Science Makes Strides Toward Alzheimer's Cure

Significant breakthroughs may come in next decade, experts say

FRIDAY, Dec. 24, 2004 (HealthDay News) -- A new element has emerged in the seemingly never-ending battle against Alzheimer's disease: hope.

While no one presented a breakthrough along the lines of a Salk vaccine, many of the professionals who attended the ninth international conference on Alzheimer's Disease in Philadelphia this past summer predicted a viable treatment within the next 10 years.

"Our goal of delaying the disabling symptoms and eventually preventing Alzheimer's is a feasible objective that we now believe the research community can achieve in the next decade," Sheldon Goldberg, the association's CEO, said.

And Shane S. Bush, a psychologist who is president of the neuropsychology division of the New York State Psychological Association, said that finding a treatment for the debilitating memory-affecting disease probably would not come all at once. "Many of the researchers and health-care providers I spoke to were excited to see our understanding of Alzheimer's disease continue to grow piece by piece," he said.

An estimated 4.5 million Americans now have Alzheimer's disease, with millions more in the Baby Boomer generation about to enter the age of greatest risk for the disease -- after 65. Without a cure, the Alzheimer's Association estimates, between 11 million and 16 million Americans will have Alzheimer's disease by 2050.

Dr. Sam Gandy, vice chair of the National Medical and Scientific Advisory Council of the Alzheimer's Association and director of the Farber Institute for Neurology at Thomas Jefferson University in Philadelphia, agrees the next five to 10 years are likely to bring significant advances in both diagnosis and treatment of this presently irreversible condition.

Gandy is among the researchers who see the key to Alzheimer's may lie with the diagnosis and treatment of plaques and other abnormal protein aggregates called "tangles" in the brain, which many scientists think might be the hallmarks of Alzheimer's. The main component of plaques, a toxic protein fragment called beta-amyloid, is a primary suspect in the death of brain cells, which causes the mental deterioration that marks the condition.

He cites a breakthrough by Dr. William E. Klunk and his colleagues at the University of Pittsburgh. They recently developed a compound known as Pittsburgh Compound-B (PIB) that sticks to amyloid plaques and makes them visible on positron emission tomography (PET) scans for the first time. According to Gandy, the ability to finally view, monitor and measure amyloid probably heralds the beginning of a new chapter in Alzheimer's research.

"Combined with advances in medications to rid the brain of amyloid plaques, this could very well result in a major breakthrough in our understanding of and successful treatment of Alzheimer's," Gandy said. "It will not only answer questions about how amyloid damages brain cells, but it will help us monitor whether and how well the new medications work."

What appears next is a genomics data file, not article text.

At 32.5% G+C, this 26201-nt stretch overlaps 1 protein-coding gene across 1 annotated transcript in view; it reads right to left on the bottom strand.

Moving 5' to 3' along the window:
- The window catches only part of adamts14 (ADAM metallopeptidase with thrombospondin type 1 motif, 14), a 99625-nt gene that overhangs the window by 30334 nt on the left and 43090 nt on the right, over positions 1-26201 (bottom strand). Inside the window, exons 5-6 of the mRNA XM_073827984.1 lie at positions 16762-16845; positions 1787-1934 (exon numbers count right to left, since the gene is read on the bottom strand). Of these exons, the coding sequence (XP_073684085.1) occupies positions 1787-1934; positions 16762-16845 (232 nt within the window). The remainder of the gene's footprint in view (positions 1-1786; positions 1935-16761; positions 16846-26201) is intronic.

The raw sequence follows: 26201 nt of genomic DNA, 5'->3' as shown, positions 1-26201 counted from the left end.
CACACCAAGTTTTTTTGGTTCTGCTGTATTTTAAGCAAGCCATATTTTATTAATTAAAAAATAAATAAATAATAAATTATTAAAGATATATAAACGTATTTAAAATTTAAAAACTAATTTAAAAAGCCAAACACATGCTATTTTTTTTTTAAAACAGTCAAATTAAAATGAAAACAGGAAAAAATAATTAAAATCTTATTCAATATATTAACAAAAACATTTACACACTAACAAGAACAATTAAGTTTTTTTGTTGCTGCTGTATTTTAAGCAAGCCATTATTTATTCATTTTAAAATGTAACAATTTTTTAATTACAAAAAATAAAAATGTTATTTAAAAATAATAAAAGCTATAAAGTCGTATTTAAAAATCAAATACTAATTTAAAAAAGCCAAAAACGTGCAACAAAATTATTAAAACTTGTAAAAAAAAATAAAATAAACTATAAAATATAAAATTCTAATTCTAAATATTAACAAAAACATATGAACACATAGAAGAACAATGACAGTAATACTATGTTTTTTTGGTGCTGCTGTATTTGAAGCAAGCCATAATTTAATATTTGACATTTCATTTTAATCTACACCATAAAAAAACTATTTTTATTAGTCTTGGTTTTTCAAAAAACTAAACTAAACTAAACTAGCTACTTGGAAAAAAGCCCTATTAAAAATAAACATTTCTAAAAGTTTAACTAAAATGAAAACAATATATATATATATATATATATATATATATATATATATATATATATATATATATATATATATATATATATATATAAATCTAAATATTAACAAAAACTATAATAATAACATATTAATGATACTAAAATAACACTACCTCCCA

According to Gandy, as PET technology becomes more widespread, it will be increasingly possible to test the hypothesis that amyloid is the primary culprit in Alzheimer's.

"Our inability to visualize or measure amyloid in the brain was a huge bottleneck for research," Gandy explained. "Now that there are both medications that can rid the brain of amyloid and a method of visually monitoring the amount of amyloid present and the effect of the medication on it, we're about to move past that bottleneck once and for all. We should know very soon whether amyloid is the right target or whether our focus on it has been a huge mistake."

Gandy admitted that the amyloid hypothesis isn't the only one being rigorously pursued by the medical community.

"There are other models -- potential explanations -- for what causes Alzheimer's," he said. "Some researchers are looking closely at abnormal oxidation and the role it may play in the aging of brain cells, for example."

"There is some evidence that the accumulated damage from oxidation could result in the cognitive impairments characteristic of this disease, just as oxidation affects the condition of other cells in the body."

Gandy also pointed out that evidence is building about what he termed "softer" factors related to Alzheimer's risk and its reduction.

"Lifestyle factors," he said. "It's become clear that lifestyle factors that are bad for the heart are also bad for the brain. Cholesterol, obesity, diabetes -- these take their toll on the brain. Living a healthy, mentally and physically active lifestyle turns out to be a fairly good way to protect brain cells and, potentially, prevent Alzheimer's."

More information

The Alzheimer's Association has a wealth of information about maintaining maximum brain functioning.

SOURCES: Shane S. Bush, Ph.D., president, Neuropsychology Division of the New York State Psychological Association; Sheldon Goldberg, president and CEO, Alzheimer's Association, Chicago; Sam Gandy, M.D., Ph.D., vice chairman, National Medical and Scientific Advisory Council, Alzheimer's Association, Chicago, and director, Farber Institute for Neurology, Thomas Jefferson University, Philadelphia
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